I want to teach my kids how to take care of their things, and a big part of this is helping them make a habit of cleaning up. Although the rule in our house is that you have to put one thing away before you take out another, we end up with tornado rooms all the time. Here are a few ways I try to make clean-up less painful for everyone.
1. Make light of the situation. Speaking with an easy, upbeat tone can set the mood for the whole process. Rather than, "Oh my goodness, look at this terrible mess! This is going to take forever to clean up!" a cheery "Oh, wow! I think a dinosaur came and threw your toys all over the room" will elicit laughter and camaraderie. I need to practice this, to get myself to lighten up.
2. Work on the mess together. Rather than making declarations about what needs to be done, get in there and clean up with them. Use it as a (non-lecturing) learning opportunity: "I want to help you. I didn't make the mess, but I love you and I want to help you." I always tell my kids that "We are a family. We help each other." Cleaning up together this way is an excellent way to model helpful, pitching-in behavior while also subtly reinforcing the notion that mommy or daddy are not the servants.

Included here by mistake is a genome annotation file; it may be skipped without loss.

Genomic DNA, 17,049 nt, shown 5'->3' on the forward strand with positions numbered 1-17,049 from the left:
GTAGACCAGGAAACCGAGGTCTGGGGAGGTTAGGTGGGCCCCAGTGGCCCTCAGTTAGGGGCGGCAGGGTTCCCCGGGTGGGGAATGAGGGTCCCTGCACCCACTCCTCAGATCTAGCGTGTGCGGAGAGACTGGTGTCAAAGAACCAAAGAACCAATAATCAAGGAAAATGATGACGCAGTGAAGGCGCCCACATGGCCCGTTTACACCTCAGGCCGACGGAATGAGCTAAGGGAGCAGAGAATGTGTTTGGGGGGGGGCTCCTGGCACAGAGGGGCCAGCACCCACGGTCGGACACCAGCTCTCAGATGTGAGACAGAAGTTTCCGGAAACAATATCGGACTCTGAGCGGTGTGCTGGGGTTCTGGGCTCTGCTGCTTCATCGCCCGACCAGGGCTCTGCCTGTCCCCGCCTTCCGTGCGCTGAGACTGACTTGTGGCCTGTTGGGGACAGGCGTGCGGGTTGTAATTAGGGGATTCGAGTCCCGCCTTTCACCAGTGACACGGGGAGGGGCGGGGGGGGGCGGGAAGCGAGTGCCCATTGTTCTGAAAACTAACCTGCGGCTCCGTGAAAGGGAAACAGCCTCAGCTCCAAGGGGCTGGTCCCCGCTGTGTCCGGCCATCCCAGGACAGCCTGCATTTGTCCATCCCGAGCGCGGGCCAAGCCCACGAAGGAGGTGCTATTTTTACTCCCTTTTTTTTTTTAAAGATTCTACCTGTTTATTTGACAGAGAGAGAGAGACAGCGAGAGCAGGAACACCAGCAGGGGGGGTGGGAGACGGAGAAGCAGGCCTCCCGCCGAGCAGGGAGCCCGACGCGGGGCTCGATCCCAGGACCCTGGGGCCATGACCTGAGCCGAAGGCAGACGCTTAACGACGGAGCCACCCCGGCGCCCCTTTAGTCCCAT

3. Sing a song. Or at least put some music on. Not only will it energize everyone cleaning up, but it will also help lighten the mood and contribute to the the fun.
As good old Mary Poppins taught us, making a difficult task just a little more palatable helps us get it done — and this life skill, even beyond keeping a tidy space, is certainly something worth passing along.
(Image credits: Georgi Ivanov)